JEFFERSON CITY, MO—In a move that one Missouri Democrat said would “kill small business” in Missouri, the state legislature voted Thursday evening to send a bill to the governor’s desk that will impose truly draconian restrictions on adult book stores and strip clubs in a state whose mid-year budget shortfall hovers around the $700 million mark.

If signed into law by Gov. Jay Nixon, as expected, the bill, sponsored by State Senator Matt Bartle (R, Lee's Summit), would prohibit full nudity and limit semi-nudity in sex-oriented businesses throughout the state. Among other restrictions, adult businesses would also be forced to close between midnight and 6am, and would be prohibited from serving alcohol.

According to the American Civil Liberties Union of Eastern Missouri, the bill not only violates free speech protections, but is also intended solely to put adult business in the state out of businesses.

"These laws appear to be designed to drive these businesses out of business," ACLU representative John Coffman said in a February interview. "At some point, the over-regulation of a business simply because you don't like that business or you don't like the content that's being viewed in those businesses would violate the first amendment." 

Sen. Jolie Justus, a Kansas City Democrat, opposed the bill, saying that in his city alone, the law would lead to the closure of 13 businesses and put hundreds of people out of work at a time when the city and the state need all the jobs they can get.

"There is a business owner in my district who came to me and said, 'If this bill goes into effect without any changes, I have 140 employees that are going to be looking for work," Justus said during debate in the Senate chamber Thursday. "Tonight, we're going to kill an industry that brings in anywhere from $7 to $10 million in revenue...we're going to kill small business tonight."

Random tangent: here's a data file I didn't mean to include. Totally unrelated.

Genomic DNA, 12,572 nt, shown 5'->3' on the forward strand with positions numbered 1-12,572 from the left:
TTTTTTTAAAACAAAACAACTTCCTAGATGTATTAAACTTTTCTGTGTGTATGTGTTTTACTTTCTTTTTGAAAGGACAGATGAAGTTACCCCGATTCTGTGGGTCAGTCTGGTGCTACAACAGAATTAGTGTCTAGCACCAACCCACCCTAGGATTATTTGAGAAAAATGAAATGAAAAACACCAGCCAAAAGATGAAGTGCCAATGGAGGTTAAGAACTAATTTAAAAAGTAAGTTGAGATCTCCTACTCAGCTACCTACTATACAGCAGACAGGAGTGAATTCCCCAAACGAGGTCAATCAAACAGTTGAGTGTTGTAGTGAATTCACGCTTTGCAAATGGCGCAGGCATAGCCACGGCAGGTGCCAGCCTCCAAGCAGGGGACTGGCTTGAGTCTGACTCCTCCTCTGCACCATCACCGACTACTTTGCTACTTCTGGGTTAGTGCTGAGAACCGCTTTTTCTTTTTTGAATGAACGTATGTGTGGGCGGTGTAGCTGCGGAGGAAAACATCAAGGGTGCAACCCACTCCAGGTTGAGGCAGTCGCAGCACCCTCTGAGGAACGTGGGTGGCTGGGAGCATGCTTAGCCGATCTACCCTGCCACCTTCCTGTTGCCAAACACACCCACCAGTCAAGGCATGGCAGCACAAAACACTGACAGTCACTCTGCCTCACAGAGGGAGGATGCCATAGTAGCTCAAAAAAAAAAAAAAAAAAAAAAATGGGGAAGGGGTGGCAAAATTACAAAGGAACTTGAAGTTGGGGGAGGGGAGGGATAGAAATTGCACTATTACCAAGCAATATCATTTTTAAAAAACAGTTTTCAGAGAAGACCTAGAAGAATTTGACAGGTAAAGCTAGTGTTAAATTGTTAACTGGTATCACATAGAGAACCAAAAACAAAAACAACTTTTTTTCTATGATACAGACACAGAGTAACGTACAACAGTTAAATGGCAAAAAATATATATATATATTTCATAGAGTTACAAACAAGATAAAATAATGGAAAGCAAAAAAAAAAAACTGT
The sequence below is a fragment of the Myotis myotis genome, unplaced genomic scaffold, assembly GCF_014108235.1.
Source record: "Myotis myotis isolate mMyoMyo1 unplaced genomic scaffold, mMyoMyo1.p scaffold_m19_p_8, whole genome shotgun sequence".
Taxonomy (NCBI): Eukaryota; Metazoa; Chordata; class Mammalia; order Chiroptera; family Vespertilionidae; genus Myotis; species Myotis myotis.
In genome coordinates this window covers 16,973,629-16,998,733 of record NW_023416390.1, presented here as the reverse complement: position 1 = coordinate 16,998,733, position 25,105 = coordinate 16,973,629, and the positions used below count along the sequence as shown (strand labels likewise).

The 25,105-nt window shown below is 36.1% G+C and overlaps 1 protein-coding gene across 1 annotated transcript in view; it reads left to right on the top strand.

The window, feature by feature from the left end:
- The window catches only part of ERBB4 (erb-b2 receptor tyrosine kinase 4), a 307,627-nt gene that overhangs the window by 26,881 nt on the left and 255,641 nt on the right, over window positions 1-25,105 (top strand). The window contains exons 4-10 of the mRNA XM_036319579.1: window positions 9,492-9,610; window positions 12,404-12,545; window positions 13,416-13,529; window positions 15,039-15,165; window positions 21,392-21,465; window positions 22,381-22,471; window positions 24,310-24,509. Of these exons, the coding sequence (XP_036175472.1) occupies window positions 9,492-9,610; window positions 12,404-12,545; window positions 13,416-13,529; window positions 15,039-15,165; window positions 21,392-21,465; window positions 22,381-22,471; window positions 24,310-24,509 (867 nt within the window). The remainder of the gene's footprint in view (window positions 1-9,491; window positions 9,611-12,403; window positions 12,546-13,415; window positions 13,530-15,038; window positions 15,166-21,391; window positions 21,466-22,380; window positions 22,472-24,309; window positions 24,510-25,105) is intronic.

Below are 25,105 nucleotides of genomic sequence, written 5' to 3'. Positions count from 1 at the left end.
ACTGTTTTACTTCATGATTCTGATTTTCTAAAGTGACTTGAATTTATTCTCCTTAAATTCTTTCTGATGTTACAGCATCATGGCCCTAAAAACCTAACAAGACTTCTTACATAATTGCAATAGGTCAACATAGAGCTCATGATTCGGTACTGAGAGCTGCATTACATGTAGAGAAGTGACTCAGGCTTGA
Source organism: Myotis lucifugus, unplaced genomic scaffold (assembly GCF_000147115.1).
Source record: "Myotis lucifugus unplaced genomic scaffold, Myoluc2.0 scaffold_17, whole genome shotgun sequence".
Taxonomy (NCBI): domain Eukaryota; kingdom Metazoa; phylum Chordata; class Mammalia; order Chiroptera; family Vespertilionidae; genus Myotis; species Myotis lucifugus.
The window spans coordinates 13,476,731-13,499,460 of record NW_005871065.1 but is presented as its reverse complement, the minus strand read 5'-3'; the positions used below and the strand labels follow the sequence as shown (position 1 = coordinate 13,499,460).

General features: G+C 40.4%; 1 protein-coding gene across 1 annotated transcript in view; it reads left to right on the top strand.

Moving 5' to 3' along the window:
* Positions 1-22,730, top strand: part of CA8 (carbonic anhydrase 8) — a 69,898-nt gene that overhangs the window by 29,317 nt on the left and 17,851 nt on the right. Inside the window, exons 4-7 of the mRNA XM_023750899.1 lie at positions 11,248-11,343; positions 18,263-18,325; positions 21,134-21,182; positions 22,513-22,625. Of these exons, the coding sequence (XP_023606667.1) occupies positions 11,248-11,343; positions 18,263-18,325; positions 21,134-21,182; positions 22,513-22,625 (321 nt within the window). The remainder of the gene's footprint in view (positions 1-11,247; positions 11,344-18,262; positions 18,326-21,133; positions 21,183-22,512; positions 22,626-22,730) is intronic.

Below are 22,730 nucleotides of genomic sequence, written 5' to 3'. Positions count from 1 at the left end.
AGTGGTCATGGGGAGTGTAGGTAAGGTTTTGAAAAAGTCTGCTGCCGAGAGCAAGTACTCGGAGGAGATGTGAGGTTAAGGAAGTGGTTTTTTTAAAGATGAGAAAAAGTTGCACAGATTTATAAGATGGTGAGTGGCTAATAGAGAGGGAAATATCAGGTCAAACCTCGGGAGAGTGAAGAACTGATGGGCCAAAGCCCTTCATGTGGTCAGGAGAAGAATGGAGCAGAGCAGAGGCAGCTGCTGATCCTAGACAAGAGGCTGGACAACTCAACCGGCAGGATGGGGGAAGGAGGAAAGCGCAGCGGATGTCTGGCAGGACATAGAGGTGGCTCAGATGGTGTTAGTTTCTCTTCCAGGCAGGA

But that prospect held little sway with the majority of Missouri lawmakers, who voted 27-4 in passing the measure that sponsor Bartle said would “attempt to reduce the opportunity to misbehave, so that a lot of these secondary effects can be contained, including blight, property value drops, littering of sexual materials, drug trafficking, prostitution, a lot of those things that tend to gravitate to those businesses.” The bill had passed the House’s 118-28 earlier in the day.

According to Bartle, who has been trying to get similar versions of the bill passed into law since he was first elected to office in 2003, mixing alcohol and nudity is the fatal cocktail that leads to the alleged blight.

“Most human beings understand that if you mix alcohol and women dancing in the nude, that’s a tough combo,” he said. “Bad things happen.”

But according to the Kansas City Star, banning alcohol is just the tip of the iceberg.

“’Juice bars’ that don’t sell alcohol, but present nude dancers, would be outlawed. Semi-nude dancers would have to stay at least 6 feet from patrons, and no touching would be allowed,” the paper reported.

“All that lap dancing stuff, that’s gone,” Bartle said.

Adult businesses will not be allowed to operate within 1,000 feet of a school, church, day-care facility, library, park, residence or another adult business,” says the paper, and operators would have to have an “unobstructed view … of every area of the premises. The House inexplicably also added a provision, which the Senate failed to strip out of the bill that will prohibit mud wrestling when at least one participant is semi-nude.

While a spokesperson for the governor has said that the bill will likely be signed into law, a legal challenge is almost certain, according to Dick Bryant, an attorney who represents adult entertainment businesses. 

When the case goes to trial, perhaps someone will be in a position to ask Sen. Bartle why—if it is so dangerous to mix alcohol and nudity in an entertainment setting—it would not be equally necessary to shut down the legislature when lawmakers go to lunch during the work week and perhaps imbibe a refreshing alcoholic beverage or two before returning to vote.

Colleague and AVN Senior Legal Editor Mark Kernes has just suggested that Missouri legislators should now be forced to take a breathalyzer test before voting. Is there a second?